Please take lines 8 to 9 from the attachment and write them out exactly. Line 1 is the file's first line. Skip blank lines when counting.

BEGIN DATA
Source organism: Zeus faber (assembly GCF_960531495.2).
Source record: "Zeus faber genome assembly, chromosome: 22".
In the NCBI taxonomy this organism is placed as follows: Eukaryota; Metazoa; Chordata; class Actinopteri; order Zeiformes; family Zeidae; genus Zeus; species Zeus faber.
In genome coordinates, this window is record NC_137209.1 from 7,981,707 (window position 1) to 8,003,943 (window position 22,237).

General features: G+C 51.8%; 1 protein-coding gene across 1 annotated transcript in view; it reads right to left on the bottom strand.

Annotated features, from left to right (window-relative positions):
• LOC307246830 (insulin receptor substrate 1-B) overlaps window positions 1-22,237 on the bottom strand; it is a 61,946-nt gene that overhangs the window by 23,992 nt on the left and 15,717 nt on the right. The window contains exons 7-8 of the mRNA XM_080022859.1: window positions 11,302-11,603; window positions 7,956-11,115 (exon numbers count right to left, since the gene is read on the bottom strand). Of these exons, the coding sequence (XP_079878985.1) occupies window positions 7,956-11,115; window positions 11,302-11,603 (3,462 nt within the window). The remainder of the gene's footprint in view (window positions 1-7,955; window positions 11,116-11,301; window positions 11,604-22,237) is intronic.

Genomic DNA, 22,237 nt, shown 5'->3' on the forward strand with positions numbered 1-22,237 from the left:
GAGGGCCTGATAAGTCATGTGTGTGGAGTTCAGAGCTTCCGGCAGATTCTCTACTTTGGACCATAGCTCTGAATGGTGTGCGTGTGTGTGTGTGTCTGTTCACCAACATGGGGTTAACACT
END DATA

Genomic DNA, 22,237 nt, shown 5'->3' on the forward strand with positions numbered 1-22,237 from the left:
GAGGGCCTGATAAGTCATGTGTGTGGAGTTCAGAGCTTCCGGCAGATTCTCTACTTTGGACCATAGCTCTGAATGGTGTGCGTGTGTGTGTGTGTCTGTTCACCAACATGGGGTTAACACT